My introduction to Paul Creston was through his Virtuoso Technique – a book of finger exercises so demanding and so unusual that I couldn’t help wanting to know more about the composer who had written it. I was in my late teens and was living in New York, a twenty-minute walk from the Lincoln Center branch of the public library, and I spent an afternoon browsing the stacks for music by Creston. I could tell from the page that the writing was dense and acrobatic; I also noticed that the harmonies looked warm and voluptuous. I checked out some scores, played through them at home, confirmed that they were every bit as difficult and as attractive as they looked, and made a mental note that Paul Creston might be someone to look into someday.
At the time, I was becoming acquainted with the works of Vittorio Giannini, a once prominent and beloved composer whose music had fallen into such obscurity that it was necessary to request ‘authorized photocopies’ of his piano music from his publisher; the actual scores were no longer available even for reprinting. I was also learning the complete piano works (all two of them) of Peter Mennin, the former president of Juilliard whose Third Symphony had been premiered by the New York Philharmonic while the composer was still finishing his PhD, but whose piano sonata had never been recorded. It baffled me how such respected composers, so entrenched in the upper reaches of the music world, had vanished from the concert stage. I included two pieces by Giannini on my first recording, along with works by Franck and Bloch;1 but the teacher with whom I was studying had qualms about my devoting an entire album to unknown composers and becoming labeled a ‘niche’ pianist, and so I put the Mennin aside after a few local performances.
I took a hiatus from my performance career in my mid-twenties to focus on my education. I received degrees in philosophy and religious studies, learned Sanskrit and wrote articles about William James and about rhetoric in Shakespeare. After an abortive attempt at a Ph.D., I was, at 34, too old for young artists’ competitions and in a prime position to focus on the unusual repertoire that had been my strongest interest during my early training.
After several months of playing nothing but finger exercises (including Creston’s) to get my technique back after ten years away from the piano, I had lunch one day with the musicologist Walter Simmons. Walter and I had become friends during the early part of my career, when, unbeknown to each other, we were both petitioning the bank at which Giannini’s unpublished manuscripts were in storage to release copies of his music. The administrator of Giannini’s estate put us in touch, and Walter began sharing his encyclopedic knowledge of American traditionalist composers with me. At lunch, I told Walter I was ready to begin recording again and proposed that I finally record the Mennin pieces I had left behind years before, along with the piano music of Norman Lloyd, who had been an important teacher at Juilliard and Oberlin but had never had a huge profile as a composer, despite having written numerous orchestral works, a large-scale piano sonata and several collections of charming miniatures. I recorded that programme in 2012;2 reviews voiced astonishment that the Mennin Sonata had languished unrecorded for a full half-century despite being widely considered one of the greatest American piano sonatas in the repertoire.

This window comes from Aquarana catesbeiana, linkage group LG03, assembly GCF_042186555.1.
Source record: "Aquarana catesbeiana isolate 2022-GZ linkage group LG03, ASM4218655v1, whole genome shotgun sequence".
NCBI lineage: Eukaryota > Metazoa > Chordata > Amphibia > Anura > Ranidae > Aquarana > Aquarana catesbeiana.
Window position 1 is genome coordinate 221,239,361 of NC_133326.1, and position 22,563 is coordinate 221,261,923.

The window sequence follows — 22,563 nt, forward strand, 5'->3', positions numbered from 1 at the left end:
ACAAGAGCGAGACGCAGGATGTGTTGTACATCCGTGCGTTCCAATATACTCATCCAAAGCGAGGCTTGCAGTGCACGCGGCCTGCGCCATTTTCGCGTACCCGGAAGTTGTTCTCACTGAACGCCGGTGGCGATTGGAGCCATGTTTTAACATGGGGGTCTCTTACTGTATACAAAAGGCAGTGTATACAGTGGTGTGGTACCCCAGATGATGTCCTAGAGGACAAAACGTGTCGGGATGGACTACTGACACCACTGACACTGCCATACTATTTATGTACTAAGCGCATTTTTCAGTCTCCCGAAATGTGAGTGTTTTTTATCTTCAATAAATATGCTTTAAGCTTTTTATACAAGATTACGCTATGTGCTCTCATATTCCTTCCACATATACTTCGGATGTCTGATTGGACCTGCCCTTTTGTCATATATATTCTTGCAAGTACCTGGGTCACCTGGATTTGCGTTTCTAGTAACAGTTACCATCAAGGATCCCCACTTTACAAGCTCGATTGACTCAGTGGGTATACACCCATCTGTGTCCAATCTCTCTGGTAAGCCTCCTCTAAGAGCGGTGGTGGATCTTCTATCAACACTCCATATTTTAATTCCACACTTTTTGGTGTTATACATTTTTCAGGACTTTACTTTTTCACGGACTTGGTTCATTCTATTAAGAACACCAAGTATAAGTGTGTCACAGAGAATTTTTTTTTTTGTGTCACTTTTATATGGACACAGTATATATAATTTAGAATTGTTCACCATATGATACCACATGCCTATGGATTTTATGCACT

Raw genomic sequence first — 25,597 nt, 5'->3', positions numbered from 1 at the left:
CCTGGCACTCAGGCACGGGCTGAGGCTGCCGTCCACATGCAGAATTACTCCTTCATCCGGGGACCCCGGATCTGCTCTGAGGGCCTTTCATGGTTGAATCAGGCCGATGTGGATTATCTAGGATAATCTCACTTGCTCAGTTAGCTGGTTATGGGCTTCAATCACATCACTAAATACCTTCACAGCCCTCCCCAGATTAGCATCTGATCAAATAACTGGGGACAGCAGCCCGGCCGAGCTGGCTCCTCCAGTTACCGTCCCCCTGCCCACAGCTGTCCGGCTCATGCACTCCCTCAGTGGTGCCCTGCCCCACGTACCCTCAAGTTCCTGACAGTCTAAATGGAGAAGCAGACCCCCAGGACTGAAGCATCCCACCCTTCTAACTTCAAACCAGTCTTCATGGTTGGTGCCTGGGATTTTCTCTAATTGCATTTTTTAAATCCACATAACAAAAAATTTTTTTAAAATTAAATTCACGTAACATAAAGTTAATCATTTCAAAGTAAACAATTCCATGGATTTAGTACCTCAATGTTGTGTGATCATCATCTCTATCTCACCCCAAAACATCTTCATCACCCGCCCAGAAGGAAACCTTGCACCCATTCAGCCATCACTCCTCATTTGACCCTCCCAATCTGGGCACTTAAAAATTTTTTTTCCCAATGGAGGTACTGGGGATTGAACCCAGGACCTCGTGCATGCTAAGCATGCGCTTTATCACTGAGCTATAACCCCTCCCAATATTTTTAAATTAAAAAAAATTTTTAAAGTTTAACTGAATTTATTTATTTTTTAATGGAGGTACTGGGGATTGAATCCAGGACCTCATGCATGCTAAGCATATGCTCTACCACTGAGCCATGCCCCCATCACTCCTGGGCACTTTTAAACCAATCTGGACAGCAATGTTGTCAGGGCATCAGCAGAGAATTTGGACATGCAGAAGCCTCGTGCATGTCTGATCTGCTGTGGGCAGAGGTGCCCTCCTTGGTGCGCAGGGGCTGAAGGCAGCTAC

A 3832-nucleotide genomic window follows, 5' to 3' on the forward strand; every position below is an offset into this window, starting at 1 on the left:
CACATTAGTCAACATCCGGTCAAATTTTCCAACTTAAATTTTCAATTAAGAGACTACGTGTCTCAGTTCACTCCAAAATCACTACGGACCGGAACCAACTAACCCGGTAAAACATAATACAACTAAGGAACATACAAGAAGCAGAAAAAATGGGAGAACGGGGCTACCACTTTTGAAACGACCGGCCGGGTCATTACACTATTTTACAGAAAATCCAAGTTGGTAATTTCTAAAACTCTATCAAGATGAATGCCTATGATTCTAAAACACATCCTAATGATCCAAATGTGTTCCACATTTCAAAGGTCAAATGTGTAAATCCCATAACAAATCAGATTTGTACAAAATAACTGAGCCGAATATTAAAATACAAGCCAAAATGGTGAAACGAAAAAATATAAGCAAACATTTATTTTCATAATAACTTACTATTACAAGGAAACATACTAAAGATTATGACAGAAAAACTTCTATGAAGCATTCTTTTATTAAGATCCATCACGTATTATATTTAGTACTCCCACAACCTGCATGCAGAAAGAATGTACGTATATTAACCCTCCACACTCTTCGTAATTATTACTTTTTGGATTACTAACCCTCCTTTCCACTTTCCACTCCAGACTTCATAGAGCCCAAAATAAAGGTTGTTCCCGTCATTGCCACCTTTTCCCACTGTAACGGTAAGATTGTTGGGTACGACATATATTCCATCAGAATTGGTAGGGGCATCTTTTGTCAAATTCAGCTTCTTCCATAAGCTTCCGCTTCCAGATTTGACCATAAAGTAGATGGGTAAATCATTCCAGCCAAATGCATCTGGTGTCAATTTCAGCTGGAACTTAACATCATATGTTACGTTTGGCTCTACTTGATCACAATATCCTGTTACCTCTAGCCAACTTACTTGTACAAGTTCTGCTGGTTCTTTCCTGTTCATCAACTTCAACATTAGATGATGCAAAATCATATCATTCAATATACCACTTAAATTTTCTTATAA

This material has become the sole focus of my performance career: to bring attention to great music that has been neglected. After the Mennin/Lloyd CD, I recorded all the non-sonata piano music Vincent Persichetti wrote in the first half of his career, including six sonatinas, three volumes of Poems and two serenades.3 These pieces were not world premieres, but they had never been collected in one album. Next, I recorded some unpublished music by Vittorio Giannini that I found among one of his students’ papers, but the release of that album has been delayed while awaiting copyright permission from Giannini’s estate.
Throughout these various recording projects, Creston’s name remained on my mental landscape. Occasionally, I’d accompany students in a saxophone studio and come across Creston’s saxophone sonata. I once accompanied a marimba student on Creston’s Concertino for Marimba. But Creston’s career was as baffling to me as that of the other composers I had devoted myself to. Here was a composer who had beaten Copland, Gould, Harris and Schuman in a competition for the New York Music Critics’ Circle Prize; one of three composers the Boston Symphony chose as most representative of American music when it performed in the Soviet Union in 1956; and now known primarily by advanced students of unusual instruments suffering from a dearth of solo repertoire.
Walter had mentioned that there was a large-scale work by Creston, the Three Narratives, that had never been recorded. There were also ten volumes of pieces called Rhythmicon, which systematically made use of various ideas Creston had developed about rhythm. As soon as I finished recording the Giannini pieces, I began browsing through Creston to see how the pieces struck me.
It was immediately obvious to me that the Three Narratives are masterpieces: top-level writing both in terms of pianism and in terms of self-expression. The Rhythmicon progressed much like Bartók’s Mikrokosmos: though the first few volumes are beginner-friendly, the bulk of the 123 pieces in the collection are full-fledged concert works – full of wit, charm, and dazzling rhythmic effects.
I firmly believe that every piece on this album4 deserves a place within the canon of standard piano repertoire. It is my enormous privilege to introduce it to listeners via my Toccata Classics recording.
- Connoisseur Society CD 4208 (1996).
- Naxos 8.559767 (2014).
- Centaur 3632 (2018).
- Toccata Classics TOCC 0674 (2023).